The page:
“If ever there is tomorrow when we’re not together… there is something you must always remember. You are braver than you believe, stronger than you seem, and smarter than you think. But the most important thing is, even if we’re apart… I’ll always be with you.”
– A. A. Milne

  • Naomi

    I am currently having one of these type of days. In fact I feel like I’ve been having a shit month. Firstly I feel shit for calling it shit – my life is good. I have health, I live in the UK, I’m doing a masters, I have family and friends, I’m not ugly – I feel so guilty for not being grateful when my life is blessed already and there are so many people who go through real suffering. So why aren’t I stronger and more grateful? That’s what I keep saying to myself and I think that’s what keeps me feeling in this low place that I seem to find myself in every single morning. It’s a struggle to remain positive but reading your post reminded me everyone goes through problems, hence why I feel able to share this with you.

    I just wanted to ask you a question – how do you unlearn everything you’ve learnt in the past? A lot of my demons come from past situations. For example I’ve had numerous shit situationships with guys. in currently seeing a guy who is nothing like any of the guys I’ve been with. I can’t stop being paranoid though, taking little signs such as him not messaging me often as a sign he’s not interested when deep down I know it’s his job. How do you stop that past affecting you in your opinion/ experience?

    Sorry for the long comment! Bon week-end!

    • Charlotte Morris

      Hi my love,

      Thank you for reading, and for trusting me with this. I’m humbled. I can’t promise I’ll give you the strength you need but I will try…

      Firstly, you’re right. Everybody has problems. Just because some of them are more urgent, or come with a bigger stigma than others, it doesn’t mean any of us deserve any less empathy or room to breathe (and/or scream, cry and refuse to eat anything other than ice cream for a week) than anybody else. I hope that’s what you’ve gathered from the above post. Without knowing (and please don’t feel obliged to share) what your issues are it’s hard to put a finger on how to deal with them, but deal with them you shall. If the past week or so has taught me anything it’s the sheer strength of us humans. We all have it inside. It’s just a case of perspective. I can’t reiterate that enough. The problem is always going to be there – it’s just how you look at it. Take a simple analogy of a maths problem; remember at school when you had a seemingly unsolvable algebra question that nobody understood, and then the teacher gave you the solution and it all became clear? And you learnt to apply that formula to every problem that followed? You need to do that with your current situation. It’s easier than it sounds.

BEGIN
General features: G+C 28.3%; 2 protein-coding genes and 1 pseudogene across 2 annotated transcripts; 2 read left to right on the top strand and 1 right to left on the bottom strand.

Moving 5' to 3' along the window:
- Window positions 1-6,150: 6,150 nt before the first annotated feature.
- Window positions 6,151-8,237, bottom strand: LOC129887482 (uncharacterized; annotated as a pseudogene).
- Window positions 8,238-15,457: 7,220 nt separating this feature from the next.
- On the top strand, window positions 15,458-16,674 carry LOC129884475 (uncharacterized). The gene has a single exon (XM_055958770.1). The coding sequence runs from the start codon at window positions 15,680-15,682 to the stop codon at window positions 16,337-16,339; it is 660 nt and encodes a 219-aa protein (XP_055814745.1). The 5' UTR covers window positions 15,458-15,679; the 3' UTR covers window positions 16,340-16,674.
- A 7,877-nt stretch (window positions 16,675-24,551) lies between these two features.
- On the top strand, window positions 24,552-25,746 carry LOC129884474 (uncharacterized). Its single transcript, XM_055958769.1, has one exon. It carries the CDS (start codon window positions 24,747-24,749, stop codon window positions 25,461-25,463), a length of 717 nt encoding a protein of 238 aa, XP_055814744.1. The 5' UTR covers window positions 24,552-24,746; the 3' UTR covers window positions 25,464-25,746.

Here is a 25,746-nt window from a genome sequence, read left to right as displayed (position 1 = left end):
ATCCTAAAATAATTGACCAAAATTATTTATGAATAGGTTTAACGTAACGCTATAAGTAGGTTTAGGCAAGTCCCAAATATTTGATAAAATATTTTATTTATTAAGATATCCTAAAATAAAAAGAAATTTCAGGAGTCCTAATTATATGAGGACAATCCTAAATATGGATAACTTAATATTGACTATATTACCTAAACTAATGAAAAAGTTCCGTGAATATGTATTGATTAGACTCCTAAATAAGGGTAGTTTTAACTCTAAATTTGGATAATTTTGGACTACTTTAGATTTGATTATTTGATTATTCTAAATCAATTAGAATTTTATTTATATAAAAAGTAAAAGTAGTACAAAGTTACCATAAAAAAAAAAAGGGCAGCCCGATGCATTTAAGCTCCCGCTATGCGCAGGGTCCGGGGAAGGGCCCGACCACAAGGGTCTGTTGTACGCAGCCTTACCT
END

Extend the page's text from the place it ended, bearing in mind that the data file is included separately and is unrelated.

Which brings me on to your question – how do I unlearn things? I don’t. Never. People that say “never have regrets” are lying to themselves. We all do. We all feel guilty of something, we all wish we had taken a chance somewhere, so on and so forth… The important thing is that you face those regrets – in your case, your demons – head on. Time to stop brushing them under the carpet. Time to be a big girl.

      And then stop. Look at yourself. Look at where you are in spite of these demons, in spite of these past regrets (and it sounds like you are one hell of a woman). Doesn’t that put them into perspective? Doesn’t it make them seem so insignificant? Doesn’t it make you feel STRONG?

      Relationships are all different and again, without knowing all the ins and outs I can’t give you proper advice on how to essentially stop being a paranoid weirdo. But perspective is key. So is reciprocity. Every time you can’t message him back straight away, would it be fair for him to assume you’re out with a guy, or falling out of love? Hell no. Putting the shoe on the other foot always helps me.

      Again it’s difficult to really help knowing so little but I promise you, you are strong. You are brave.

      J Cole once said, “Take the time to look behind and say look where I came… Look how far I done came…”

      Perspective baby girl.